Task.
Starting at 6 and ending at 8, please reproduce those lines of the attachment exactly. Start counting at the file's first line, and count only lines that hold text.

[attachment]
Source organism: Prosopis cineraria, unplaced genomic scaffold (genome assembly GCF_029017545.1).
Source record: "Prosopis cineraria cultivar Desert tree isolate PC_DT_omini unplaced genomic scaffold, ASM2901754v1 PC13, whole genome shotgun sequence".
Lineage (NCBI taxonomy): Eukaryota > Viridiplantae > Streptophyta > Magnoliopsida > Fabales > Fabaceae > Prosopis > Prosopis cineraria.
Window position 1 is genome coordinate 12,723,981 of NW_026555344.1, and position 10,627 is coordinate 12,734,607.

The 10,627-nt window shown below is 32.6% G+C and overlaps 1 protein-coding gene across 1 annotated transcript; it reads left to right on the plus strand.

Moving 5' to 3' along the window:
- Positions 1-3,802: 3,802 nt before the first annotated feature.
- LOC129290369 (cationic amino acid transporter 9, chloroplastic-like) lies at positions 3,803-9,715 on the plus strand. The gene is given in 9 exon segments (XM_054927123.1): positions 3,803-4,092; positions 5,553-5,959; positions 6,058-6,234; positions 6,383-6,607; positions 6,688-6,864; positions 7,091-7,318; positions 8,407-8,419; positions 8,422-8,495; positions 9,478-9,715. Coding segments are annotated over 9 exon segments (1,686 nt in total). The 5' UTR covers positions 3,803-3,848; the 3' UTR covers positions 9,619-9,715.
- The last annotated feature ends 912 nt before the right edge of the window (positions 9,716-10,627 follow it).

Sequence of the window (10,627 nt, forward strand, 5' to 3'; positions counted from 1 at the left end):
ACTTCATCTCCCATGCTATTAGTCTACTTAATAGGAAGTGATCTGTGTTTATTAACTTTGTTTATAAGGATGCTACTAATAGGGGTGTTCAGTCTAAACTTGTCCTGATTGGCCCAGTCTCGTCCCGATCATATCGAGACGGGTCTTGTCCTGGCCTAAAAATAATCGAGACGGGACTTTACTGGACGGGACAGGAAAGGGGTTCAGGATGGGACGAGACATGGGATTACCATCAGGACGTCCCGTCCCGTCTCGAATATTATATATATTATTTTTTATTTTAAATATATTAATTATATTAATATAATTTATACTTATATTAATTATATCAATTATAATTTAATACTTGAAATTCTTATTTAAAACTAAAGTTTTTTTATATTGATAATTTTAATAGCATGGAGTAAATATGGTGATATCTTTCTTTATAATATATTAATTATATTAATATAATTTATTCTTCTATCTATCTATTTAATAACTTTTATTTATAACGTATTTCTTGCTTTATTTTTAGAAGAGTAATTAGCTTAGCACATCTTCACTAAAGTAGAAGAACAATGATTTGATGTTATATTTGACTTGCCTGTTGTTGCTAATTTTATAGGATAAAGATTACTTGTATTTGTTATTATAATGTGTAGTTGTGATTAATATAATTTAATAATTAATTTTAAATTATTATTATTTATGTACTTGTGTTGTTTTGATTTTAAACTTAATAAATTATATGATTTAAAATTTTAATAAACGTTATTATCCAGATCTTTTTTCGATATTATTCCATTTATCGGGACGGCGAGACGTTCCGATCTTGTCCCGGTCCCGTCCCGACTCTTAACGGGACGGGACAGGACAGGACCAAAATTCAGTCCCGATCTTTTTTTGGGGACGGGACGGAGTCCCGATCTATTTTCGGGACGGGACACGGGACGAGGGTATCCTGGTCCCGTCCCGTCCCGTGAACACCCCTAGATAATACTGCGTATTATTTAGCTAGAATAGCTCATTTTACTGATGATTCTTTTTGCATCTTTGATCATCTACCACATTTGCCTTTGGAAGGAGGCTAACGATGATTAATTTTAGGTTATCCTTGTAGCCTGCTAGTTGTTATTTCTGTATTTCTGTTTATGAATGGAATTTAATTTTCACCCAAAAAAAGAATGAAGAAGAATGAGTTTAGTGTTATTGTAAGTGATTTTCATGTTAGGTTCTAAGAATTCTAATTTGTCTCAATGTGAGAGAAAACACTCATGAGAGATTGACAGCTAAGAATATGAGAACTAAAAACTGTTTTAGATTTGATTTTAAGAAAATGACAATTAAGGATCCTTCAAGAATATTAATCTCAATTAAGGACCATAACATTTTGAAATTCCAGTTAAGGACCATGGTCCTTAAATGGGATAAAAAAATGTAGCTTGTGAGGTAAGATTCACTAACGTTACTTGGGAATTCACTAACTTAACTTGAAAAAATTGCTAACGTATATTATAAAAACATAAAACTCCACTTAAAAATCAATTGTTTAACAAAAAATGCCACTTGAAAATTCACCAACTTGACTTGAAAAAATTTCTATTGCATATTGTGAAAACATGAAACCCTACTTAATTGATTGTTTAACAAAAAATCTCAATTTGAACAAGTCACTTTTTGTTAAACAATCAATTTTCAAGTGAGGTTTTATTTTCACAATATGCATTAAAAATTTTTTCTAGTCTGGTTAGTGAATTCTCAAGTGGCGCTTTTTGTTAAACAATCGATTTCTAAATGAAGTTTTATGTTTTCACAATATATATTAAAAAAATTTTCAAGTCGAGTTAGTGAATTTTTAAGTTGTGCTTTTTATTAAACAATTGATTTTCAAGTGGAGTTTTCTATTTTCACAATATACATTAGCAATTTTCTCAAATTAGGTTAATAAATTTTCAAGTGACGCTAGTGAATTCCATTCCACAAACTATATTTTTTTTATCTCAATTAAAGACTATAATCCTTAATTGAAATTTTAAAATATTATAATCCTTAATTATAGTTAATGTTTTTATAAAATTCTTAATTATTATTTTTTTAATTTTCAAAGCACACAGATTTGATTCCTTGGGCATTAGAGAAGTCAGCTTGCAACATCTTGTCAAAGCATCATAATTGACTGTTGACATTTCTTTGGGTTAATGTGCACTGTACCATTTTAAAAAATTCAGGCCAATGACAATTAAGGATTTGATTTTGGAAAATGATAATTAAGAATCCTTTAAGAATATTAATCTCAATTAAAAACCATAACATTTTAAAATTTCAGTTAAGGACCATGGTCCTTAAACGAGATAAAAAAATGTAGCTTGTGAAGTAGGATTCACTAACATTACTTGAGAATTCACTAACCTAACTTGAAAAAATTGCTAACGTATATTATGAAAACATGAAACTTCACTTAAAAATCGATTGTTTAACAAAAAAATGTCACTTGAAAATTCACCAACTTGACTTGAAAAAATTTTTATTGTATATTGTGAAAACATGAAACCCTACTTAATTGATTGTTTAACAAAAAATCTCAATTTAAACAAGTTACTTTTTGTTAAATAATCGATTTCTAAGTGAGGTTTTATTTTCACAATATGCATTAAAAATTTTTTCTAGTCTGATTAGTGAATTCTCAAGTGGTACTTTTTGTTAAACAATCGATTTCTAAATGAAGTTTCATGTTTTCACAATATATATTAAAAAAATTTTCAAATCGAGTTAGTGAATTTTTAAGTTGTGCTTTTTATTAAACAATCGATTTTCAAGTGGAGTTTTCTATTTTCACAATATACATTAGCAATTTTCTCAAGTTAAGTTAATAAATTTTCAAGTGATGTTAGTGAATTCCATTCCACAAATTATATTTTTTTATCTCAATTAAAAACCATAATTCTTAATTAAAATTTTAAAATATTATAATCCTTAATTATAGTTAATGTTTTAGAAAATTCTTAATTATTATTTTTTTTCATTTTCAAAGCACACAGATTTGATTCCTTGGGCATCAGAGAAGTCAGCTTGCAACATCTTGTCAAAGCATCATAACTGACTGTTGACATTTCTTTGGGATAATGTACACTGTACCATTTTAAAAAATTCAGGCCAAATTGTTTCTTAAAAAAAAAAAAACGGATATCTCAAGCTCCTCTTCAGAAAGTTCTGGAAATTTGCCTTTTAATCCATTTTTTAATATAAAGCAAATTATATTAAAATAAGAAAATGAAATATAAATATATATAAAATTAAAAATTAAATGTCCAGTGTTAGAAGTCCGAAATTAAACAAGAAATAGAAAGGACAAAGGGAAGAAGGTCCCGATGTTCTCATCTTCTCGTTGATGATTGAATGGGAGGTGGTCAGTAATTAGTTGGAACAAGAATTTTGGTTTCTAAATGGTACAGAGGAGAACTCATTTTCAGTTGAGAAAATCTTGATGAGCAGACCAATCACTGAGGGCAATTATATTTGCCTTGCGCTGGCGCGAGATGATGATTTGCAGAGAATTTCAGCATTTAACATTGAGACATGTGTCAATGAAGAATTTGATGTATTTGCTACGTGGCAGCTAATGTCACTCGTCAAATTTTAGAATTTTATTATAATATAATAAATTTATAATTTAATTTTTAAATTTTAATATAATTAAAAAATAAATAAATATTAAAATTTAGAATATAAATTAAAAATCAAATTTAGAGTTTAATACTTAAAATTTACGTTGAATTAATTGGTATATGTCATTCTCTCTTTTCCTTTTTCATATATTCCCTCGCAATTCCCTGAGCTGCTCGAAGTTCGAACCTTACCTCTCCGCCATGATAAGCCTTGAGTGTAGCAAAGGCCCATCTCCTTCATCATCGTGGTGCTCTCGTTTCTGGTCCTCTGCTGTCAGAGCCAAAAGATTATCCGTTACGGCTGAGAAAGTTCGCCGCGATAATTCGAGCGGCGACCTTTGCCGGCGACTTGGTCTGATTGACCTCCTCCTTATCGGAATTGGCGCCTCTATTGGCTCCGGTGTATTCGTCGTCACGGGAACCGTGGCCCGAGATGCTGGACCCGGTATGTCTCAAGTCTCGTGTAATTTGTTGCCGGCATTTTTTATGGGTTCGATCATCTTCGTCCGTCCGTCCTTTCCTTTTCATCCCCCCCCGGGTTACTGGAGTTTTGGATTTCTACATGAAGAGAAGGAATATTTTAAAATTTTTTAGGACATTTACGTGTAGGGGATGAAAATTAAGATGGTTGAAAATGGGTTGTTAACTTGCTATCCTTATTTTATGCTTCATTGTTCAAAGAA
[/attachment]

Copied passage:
Moving 5' to 3' along the window:
- Positions 1-3,802: 3,802 nt before the first annotated feature.
- LOC129290369 (cationic amino acid transporter 9, chloroplastic-like) lies at positions 3,803-9,715 on the plus strand. The gene is given in 9 exon segments (XM_054927123.1): positions 3,803-4,092; positions 5,553-5,959; positions 6,058-6,234; positions 6,383-6,607; positions 6,688-6,864; positions 7,091-7,318; positions 8,407-8,419; positions 8,422-8,495; positions 9,478-9,715. Coding segments are annotated over 9 exon segments (1,686 nt in total). The 5' UTR covers positions 3,803-3,848; the 3' UTR covers positions 9,619-9,715.